Pictured: The national statistical office of Angola.
New SPRI affiliated publication in Violence Against Children by Victor Karunan on children in the Asia Pacific Region!
Violence Against Children adopts in its title the exhortation of Nobel Laureate Amartya Sen, “Making Human Rights Real,” which also represents the leitmotif of the book. It examines the prevalence of violence against children in Africa, the Asia Pacific Region, Europe, Latin America and the Caribbean, and in the United States, and explores major ways of its prevention. Making human rights real engenders the challenge of helping all children to be free from violence and to lead a life replete with genuine nurture and the elimination of all violence. Only in this manner will the goal of the United Nations 2030 Agenda for Sustainable Development —target 16.2—be achieved and the child as a rights-bearing individual realized in her/his fullness.
The specially commissioned chapters that make up the volume have been written by renowned scholars, researchers and advocates. They coalesce to provide an overview of the challenges facing children exposed to violence worldwide, and they advance discussions of the measures which are available and necessary for the prevention of violence against children. The book is intended for policy-makers, researchers and students of the social sciences and human rights who are interested in ending all the widespread maltreatment of children in our societies and our time.
It was a pleasure to support UNICEF Kenya and the Kenya National Bureau of Statistics (KNBS) in producing the CHILD POVERTY IN KENYA report, which will be published in December of this year.
It is the first of its kind in Kenya and is being launched at a crucial development juncture, just before the design and development of the Third Medium Term Plan (2018–2022) of Vision 2030 and following the launch of the Sustainable Development Goals (SDGs) agenda. The child poverty report presents the findings of multidimensional child deprivation analysis based on the 2014 Kenya Demographic and Health Survey. This is the first study of its kind to incorporate a qualitative research component. Breastfeeding mothers, parents, teachers, nurses, doctors, community health workers, and county sector heads in Turkana, Kakamega, and Kitui were interviewed during August 2016 to give a voice to the quantitative research findings.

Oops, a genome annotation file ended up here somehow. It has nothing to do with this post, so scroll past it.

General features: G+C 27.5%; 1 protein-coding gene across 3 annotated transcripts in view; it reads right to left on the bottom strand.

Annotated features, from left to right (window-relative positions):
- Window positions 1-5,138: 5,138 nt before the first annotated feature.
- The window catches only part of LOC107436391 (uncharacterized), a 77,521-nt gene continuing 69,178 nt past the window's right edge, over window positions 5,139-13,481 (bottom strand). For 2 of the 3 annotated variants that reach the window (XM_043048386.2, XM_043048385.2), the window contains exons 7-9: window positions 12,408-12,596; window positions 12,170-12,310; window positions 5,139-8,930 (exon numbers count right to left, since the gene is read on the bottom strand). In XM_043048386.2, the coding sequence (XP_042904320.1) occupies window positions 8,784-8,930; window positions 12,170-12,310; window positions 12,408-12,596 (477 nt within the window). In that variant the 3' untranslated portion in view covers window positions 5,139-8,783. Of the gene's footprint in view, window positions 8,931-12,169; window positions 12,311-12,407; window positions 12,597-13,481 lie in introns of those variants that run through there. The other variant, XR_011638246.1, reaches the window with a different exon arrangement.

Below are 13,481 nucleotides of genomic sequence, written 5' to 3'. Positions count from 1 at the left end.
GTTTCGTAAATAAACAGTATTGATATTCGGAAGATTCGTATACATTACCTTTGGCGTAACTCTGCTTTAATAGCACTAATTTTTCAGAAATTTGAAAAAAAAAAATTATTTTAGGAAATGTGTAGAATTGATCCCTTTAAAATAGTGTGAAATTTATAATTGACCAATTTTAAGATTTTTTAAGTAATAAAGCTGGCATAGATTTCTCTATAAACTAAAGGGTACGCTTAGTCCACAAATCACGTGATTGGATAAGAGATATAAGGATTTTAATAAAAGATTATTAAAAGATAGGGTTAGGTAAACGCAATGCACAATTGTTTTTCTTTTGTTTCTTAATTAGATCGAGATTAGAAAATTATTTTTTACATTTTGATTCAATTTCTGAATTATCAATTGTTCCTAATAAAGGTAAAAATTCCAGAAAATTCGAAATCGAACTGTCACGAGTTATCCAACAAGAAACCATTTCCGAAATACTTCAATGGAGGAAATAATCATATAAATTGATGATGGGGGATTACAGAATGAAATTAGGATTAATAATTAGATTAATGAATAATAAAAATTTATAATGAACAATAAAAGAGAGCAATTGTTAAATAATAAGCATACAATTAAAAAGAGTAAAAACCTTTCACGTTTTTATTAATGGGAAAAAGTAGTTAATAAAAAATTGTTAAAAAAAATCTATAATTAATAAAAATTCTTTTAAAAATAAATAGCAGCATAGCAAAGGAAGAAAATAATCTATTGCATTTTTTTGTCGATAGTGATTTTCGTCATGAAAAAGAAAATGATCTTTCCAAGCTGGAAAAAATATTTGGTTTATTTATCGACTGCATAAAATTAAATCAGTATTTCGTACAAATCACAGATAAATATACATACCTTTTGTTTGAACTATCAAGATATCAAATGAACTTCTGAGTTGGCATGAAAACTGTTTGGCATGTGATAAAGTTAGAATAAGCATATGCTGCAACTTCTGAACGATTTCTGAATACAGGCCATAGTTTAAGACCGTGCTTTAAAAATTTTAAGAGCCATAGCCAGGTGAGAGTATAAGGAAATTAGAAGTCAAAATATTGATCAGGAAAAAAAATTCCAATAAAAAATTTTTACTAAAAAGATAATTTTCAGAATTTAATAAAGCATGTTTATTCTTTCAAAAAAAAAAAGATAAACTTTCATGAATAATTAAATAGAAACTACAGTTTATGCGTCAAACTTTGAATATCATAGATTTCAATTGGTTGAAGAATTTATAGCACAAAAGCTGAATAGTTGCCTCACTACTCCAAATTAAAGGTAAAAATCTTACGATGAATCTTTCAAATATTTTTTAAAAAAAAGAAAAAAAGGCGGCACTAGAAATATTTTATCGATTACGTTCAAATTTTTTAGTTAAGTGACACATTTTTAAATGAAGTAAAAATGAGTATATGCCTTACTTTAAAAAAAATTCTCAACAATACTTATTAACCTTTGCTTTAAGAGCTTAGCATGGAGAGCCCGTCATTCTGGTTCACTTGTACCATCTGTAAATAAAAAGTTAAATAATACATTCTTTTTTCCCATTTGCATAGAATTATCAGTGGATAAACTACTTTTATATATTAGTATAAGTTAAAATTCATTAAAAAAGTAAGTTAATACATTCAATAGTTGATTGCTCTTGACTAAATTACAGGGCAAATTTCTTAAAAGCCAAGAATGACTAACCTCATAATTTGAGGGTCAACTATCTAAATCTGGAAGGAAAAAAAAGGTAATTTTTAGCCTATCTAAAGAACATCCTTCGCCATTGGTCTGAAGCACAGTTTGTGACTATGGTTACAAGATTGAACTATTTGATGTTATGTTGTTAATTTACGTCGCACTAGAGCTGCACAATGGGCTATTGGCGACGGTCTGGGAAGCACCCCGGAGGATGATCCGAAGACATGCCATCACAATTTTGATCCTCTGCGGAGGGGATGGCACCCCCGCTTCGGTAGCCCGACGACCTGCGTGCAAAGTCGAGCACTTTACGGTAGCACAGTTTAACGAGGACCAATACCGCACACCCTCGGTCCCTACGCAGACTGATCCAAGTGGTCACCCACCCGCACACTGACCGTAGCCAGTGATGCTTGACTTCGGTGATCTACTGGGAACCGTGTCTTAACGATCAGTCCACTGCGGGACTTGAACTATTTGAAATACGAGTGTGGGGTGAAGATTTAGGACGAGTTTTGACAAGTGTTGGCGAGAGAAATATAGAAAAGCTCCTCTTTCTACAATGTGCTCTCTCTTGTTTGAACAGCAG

Helping children avoid poverty and overcome its damaging effects will make a huge difference not only to their lives but also to the lives of their families, communities and ultimately their country. The evidence of child deprivation from this study provides a strong opportunity for concerted, comprehensive responses targeting not only social services but also interventions to address the plight of children unable to realize their rights and fulfill their basic needs.
In the context of SDGs, the study is also very timely to provide Kenya with critical baseline information for monitoring the SDGs 1 and 10. The design of the Kenya Medium Term Plan III and the next County Integrated Development Plans and other sectoral strategies will benefit greatly from the evidence and deep analysis of child poverty based on nonmonetary indicators presented in this report
Members of the SPRI team recently presented research papers during the ISCI conference in Montreal (International Society for Child Indicators), the APPAM conference in Brussels (Association for Public Policy Analysis and Management) and the ISI World Statistics conference in Marrakech (International Statistical Society).
Future presentations are planned in Chicago (Association for Public Policy Analysis and Management) and Bonn (Institute of Labor Economics). Conferences represent an excellent opportunity for SPRI scholars to present their own work, but also to engage with new ideas and seek opportunities to collaborate with fellow researchers from around the globe. The conference sessions are also used to sharpen our own views and enlarge our perspective, as we leverage peer learning to improve our analytical capacity.